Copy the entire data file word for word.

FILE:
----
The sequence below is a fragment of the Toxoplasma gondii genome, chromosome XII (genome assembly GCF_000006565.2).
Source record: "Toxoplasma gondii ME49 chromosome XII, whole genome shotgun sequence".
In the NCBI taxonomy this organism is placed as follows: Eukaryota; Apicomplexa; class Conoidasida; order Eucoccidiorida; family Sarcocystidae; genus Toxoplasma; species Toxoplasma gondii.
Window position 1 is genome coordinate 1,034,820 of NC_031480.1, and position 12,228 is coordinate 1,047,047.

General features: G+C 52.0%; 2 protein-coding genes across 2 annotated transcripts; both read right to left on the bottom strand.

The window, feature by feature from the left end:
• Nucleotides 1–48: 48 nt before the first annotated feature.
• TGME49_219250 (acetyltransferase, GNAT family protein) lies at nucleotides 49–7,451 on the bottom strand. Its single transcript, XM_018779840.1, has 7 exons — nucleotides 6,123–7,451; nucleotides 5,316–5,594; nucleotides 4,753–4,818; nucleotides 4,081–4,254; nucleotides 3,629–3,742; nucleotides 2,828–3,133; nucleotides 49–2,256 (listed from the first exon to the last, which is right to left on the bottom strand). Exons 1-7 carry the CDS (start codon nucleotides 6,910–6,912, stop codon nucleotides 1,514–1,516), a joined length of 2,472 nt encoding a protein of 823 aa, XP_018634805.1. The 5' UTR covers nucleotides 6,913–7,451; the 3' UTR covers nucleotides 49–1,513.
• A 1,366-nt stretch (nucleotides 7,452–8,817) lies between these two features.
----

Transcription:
The sequence below is a fragment of the Toxoplasma gondii genome, chromosome XII (genome assembly GCF_000006565.2).
Source record: "Toxoplasma gondii ME49 chromosome XII, whole genome shotgun sequence".
In the NCBI taxonomy this organism is placed as follows: Eukaryota; Apicomplexa; class Conoidasida; order Eucoccidiorida; family Sarcocystidae; genus Toxoplasma; species Toxoplasma gondii.
Window position 1 is genome coordinate 1,034,820 of NC_031480.1, and position 12,228 is coordinate 1,047,047.

General features: G+C 52.0%; 2 protein-coding genes across 2 annotated transcripts; both read right to left on the bottom strand.

The window, feature by feature from the left end:
• Nucleotides 1–48: 48 nt before the first annotated feature.
• TGME49_219250 (acetyltransferase, GNAT family protein) lies at nucleotides 49–7,451 on the bottom strand. Its single transcript, XM_018779840.1, has 7 exons — nucleotides 6,123–7,451; nucleotides 5,316–5,594; nucleotides 4,753–4,818; nucleotides 4,081–4,254; nucleotides 3,629–3,742; nucleotides 2,828–3,133; nucleotides 49–2,256 (listed from the first exon to the last, which is right to left on the bottom strand). Exons 1-7 carry the CDS (start codon nucleotides 6,910–6,912, stop codon nucleotides 1,514–1,516), a joined length of 2,472 nt encoding a protein of 823 aa, XP_018634805.1. The 5' UTR covers nucleotides 6,913–7,451; the 3' UTR covers nucleotides 49–1,513.
• A 1,366-nt stretch (nucleotides 7,452–8,817) lies between these two features.